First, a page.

“The average person’s body contains about 100 trillion cells, but only maybe one in 10 is human.” That sentence made the front page of the October 11th Washington Post. And, yes, most of your cells and mine are not the familiar nuclear cells diagrammed in textbooks. Rather, they are microbial cells—bacteria and archaea--that pass on their information buddy to buddy, in a process called horizontal gene transfer. We are just beginning to understand the implications of that process and of the role those 90 trillion microbial cells play in your life drama. “We’re seeing an unprecedented rate of discovery. Everywhere we look, microbes seem to be involved,” says a Colorado University scientist quoted in the Post. Microbiology is today’s revolutionary science; the excitement in the field is palpable. The American Society of Microbiologists now has 38,000 members.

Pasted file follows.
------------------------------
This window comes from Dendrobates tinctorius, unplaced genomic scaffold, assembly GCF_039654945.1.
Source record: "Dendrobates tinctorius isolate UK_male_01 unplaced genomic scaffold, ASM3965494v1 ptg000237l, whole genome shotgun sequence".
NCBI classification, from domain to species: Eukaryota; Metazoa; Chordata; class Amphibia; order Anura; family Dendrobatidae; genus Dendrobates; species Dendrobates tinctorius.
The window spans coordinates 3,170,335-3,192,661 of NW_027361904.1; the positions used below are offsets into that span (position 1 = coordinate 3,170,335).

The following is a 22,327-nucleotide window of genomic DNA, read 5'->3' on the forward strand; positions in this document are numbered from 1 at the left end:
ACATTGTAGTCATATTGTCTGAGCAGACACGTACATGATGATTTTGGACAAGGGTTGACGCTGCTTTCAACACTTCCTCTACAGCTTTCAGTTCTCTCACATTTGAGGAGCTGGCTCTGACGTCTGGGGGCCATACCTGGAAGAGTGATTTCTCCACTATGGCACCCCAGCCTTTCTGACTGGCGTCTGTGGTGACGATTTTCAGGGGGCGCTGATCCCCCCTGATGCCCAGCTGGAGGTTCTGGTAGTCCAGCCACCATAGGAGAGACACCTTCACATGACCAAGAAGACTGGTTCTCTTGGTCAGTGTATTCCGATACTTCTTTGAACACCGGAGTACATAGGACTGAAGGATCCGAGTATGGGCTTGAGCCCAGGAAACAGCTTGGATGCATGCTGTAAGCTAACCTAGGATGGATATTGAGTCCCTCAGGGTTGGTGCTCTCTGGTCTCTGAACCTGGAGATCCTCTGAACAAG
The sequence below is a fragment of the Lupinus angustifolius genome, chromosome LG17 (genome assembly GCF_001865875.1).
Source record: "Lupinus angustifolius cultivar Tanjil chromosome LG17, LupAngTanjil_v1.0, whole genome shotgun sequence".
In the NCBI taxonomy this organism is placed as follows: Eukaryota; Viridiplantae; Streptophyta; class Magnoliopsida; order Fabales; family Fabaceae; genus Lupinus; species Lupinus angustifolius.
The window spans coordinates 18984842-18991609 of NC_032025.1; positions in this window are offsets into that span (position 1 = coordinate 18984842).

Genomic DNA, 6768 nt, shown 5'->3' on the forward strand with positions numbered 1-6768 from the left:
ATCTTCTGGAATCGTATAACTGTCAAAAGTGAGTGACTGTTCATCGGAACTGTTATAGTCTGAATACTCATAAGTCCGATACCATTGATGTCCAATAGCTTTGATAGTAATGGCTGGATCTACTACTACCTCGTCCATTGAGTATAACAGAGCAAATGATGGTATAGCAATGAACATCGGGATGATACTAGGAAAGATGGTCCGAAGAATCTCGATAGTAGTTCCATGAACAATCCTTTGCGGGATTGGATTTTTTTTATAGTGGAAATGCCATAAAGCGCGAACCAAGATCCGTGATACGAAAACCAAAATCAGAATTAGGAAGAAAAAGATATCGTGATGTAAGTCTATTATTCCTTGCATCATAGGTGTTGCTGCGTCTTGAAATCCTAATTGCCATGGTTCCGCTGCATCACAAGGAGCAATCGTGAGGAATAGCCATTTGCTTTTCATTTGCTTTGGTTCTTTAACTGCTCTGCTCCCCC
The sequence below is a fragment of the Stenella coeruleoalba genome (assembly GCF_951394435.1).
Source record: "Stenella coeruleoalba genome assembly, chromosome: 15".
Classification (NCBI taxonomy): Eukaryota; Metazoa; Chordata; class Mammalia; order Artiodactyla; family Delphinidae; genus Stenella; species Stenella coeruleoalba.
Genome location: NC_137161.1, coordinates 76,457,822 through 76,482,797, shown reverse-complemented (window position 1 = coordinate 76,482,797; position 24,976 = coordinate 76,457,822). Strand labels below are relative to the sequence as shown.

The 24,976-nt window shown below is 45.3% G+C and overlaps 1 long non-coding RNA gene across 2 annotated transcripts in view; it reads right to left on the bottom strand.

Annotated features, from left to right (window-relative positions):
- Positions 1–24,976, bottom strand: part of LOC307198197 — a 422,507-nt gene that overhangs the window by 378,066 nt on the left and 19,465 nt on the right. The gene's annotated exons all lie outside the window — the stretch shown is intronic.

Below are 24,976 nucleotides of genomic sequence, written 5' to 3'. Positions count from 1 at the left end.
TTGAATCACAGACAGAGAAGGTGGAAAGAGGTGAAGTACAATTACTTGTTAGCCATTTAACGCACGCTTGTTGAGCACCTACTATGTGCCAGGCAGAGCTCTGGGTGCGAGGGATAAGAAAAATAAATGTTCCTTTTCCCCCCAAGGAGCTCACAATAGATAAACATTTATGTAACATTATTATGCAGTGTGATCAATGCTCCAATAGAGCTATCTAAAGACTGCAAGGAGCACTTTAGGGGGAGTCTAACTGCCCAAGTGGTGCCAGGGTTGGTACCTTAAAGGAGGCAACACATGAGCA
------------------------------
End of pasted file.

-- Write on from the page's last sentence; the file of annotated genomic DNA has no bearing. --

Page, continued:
After reading the Washington Post article I decided to see if any of that excitement is conveyed in the National Research Council’s Framework for K-12 science education, a document intended to lead to another, which will frame a common core science curriculum for states to use. The assumption is that this well-intentioned blue ribbon committee-effort will change science education in this country and make our children able to compete in a global economy.
I read the 300 page NRC document to see if that is likely. Does it describe good science? Good pedagogy?
In the section on biology bacteria and viruses are mentioned briefly, but archaea not at all. That’s out of date science. Archaea are one of the three forms of life, known as domains, broadly accepted as the base of the evolutionary bush. (At the Smithsonian’s Museum of Natural History, t-shirts for kids now come with the three-branched bush of bacteria, archaea, and eukaryota.) Read More